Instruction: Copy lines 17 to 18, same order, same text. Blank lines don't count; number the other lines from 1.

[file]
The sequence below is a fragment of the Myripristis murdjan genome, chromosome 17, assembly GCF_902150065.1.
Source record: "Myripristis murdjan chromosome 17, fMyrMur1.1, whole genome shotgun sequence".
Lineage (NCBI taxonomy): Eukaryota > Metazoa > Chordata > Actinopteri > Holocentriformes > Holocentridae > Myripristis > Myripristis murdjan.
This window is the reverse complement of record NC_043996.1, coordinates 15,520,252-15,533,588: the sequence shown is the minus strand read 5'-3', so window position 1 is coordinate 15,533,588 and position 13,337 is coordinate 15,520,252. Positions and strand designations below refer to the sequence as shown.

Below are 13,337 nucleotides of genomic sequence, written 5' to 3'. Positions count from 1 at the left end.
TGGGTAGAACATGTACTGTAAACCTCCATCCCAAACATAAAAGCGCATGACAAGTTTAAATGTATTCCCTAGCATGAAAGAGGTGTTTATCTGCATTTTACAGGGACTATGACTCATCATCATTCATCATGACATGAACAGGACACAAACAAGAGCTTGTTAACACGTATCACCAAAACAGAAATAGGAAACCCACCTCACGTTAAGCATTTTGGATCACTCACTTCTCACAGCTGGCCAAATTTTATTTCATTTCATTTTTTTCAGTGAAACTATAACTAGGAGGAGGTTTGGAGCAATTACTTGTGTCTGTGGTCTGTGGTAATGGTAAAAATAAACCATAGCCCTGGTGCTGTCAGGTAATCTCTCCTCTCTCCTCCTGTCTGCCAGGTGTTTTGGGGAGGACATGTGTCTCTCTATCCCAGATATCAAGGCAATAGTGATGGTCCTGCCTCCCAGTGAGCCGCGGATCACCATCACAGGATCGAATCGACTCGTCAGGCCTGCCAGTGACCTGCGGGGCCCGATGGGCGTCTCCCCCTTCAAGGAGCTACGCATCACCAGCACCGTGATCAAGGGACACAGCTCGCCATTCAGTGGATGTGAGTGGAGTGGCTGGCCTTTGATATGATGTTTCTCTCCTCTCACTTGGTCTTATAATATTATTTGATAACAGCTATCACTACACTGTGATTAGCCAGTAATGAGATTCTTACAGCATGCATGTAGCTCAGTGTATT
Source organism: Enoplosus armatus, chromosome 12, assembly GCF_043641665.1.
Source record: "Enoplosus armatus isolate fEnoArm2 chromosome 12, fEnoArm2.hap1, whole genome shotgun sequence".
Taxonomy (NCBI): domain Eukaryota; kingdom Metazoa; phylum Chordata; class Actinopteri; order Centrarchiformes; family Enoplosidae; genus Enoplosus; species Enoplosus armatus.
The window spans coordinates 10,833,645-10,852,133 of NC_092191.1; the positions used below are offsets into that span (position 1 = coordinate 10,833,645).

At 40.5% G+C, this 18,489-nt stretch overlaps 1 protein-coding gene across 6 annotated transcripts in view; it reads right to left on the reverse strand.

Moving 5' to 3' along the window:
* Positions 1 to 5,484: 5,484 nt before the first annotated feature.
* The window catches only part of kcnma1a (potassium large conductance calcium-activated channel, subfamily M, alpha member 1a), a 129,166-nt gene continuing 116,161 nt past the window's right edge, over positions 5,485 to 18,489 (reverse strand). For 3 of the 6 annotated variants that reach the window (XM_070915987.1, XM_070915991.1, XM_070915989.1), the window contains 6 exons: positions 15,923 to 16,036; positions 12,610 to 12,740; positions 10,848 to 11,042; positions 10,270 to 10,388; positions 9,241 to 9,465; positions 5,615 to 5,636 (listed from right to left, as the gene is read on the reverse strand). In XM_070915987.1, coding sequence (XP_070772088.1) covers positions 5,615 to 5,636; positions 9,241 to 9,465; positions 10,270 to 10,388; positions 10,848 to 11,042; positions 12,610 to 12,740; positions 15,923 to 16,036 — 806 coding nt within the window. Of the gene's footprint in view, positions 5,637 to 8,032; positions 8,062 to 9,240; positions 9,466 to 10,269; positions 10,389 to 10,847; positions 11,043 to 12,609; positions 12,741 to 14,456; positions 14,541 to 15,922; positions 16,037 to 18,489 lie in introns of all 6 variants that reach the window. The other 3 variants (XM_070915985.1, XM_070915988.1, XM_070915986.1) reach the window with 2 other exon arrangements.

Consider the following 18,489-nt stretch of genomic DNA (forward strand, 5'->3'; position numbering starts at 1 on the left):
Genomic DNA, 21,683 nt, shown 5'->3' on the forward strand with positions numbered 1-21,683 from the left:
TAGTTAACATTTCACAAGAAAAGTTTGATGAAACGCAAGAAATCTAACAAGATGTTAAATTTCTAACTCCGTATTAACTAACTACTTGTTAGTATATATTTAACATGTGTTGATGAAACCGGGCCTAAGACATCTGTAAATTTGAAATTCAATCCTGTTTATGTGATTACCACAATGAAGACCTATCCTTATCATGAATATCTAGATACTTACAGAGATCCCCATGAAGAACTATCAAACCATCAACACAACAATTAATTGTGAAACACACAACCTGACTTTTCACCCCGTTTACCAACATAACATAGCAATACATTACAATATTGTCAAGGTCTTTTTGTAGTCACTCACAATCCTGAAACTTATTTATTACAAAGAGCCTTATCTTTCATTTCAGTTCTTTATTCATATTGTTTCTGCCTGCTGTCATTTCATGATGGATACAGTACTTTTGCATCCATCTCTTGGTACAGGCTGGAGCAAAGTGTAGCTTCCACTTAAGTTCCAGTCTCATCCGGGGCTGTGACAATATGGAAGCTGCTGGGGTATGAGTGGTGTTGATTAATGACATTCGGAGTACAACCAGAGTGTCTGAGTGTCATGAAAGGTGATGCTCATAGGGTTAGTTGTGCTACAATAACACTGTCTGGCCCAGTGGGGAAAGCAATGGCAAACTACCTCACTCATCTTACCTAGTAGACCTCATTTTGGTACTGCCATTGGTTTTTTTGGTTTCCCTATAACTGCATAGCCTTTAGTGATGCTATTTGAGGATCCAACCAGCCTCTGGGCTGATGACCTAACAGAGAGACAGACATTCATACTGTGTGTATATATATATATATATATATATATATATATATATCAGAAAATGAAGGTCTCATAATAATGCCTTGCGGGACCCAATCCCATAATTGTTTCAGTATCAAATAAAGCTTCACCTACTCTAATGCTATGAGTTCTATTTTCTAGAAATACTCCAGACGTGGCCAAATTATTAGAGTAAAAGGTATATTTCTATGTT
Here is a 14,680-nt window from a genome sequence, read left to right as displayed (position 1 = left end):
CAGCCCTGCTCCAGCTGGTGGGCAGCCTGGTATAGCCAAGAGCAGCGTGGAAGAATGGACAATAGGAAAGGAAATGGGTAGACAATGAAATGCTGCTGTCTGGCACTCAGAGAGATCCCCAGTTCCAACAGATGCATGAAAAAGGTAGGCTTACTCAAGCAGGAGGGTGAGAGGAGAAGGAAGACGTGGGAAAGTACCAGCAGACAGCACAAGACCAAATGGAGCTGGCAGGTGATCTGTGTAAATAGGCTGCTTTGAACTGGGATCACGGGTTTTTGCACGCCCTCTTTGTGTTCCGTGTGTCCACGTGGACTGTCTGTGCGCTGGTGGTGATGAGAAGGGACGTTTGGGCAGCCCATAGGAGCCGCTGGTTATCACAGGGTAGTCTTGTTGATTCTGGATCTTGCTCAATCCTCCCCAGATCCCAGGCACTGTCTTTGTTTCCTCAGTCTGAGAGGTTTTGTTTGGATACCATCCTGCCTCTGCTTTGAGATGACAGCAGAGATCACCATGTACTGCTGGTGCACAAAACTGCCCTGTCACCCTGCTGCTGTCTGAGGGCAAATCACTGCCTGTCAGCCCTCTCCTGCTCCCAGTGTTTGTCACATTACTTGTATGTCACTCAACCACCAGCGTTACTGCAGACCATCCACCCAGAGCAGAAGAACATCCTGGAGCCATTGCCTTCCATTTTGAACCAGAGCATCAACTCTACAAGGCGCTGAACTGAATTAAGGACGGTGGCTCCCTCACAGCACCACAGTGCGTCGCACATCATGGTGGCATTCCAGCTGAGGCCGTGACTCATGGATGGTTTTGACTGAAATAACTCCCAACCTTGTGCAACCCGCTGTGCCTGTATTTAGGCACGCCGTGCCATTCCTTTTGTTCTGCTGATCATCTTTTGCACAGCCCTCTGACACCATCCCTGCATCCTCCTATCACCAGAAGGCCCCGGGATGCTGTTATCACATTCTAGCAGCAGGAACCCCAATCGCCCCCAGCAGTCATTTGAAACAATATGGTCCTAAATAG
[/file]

TAGTTAACATTTCACAAGAAAAGTTTGATGAAACGCAAGAAATCTAACAAGATGTTAAATTTCTAACTCCGTATTAACTAACTACTTGTTAGTATATATTTAACATGTGTTGATGAAACCGGGCCTAAGACATCTGTAAATTTGAAATTCAATCCTGTTTATGTGATTACCACAATGAAGACCTATCCTTATCATGAATATCTAGATACTTACAGAGATCCCCATGAAGAACTATCAAACCATCAACACAACAATTAATTGTGAAACACACAACCTGACTTTTCACCCCGTTTACCAACATAACATAGCAATACATTACAATATTGTCAAGGTCTTTTTGTAGTCACTCACAATCCTGAAACTTATTTATTACAAAGAGCCTTATCTTTCATTTCAGTTCTTTATTCATATTGTTTCTGCCTGCTGTCATTTCATGATGGATACAGTACTTTTGCATCCATCTCTTGGTACAGGCTGGAGCAAAGTGTAGCTTCCACTTAAGTTCCAGTCTCATCCGGGGCTGTGACAATATGGAAGCTGCTGGGGTATGAGTGGTGTTGATTAATGACATTCGGAGTACAACCAGAGTGTCTGAGTGTCATGAAAGGTGATGCTCATAGGGTTAGTTGTGCTACAATAACACTGTCTGGCCCAGTGGGGAAAGCAATGGCAAACTACCTCACTCATCTTACCTAGTAGACCTCATTTTGGTACTGCCATTGGTTTTTTTGGTTTCCCTATAACTGCATAGCCTTTAGTGATGCTATTTGAGGATCCAACCAGCCTCTGGGCTGATGACCTAACAGAGAGACAGACATTCATACTGTGTGTATATATATATATATATATATATATATATATATATCAGAAAATGAAGGTCTCATAATAATGCCTTGCGGGACCCAATCCCATAATTGTTTCAGTATCAAATAAAGCTTCACCTACTCTAATGCTATGAGTTCTATTTTCTAGAAATACTCCAGACGTGGCCAAATTATTAGAGTAAAAGGTATATTTCTATGTT
Here is a 14,680-nt window from a genome sequence, read left to right as displayed (position 1 = left end):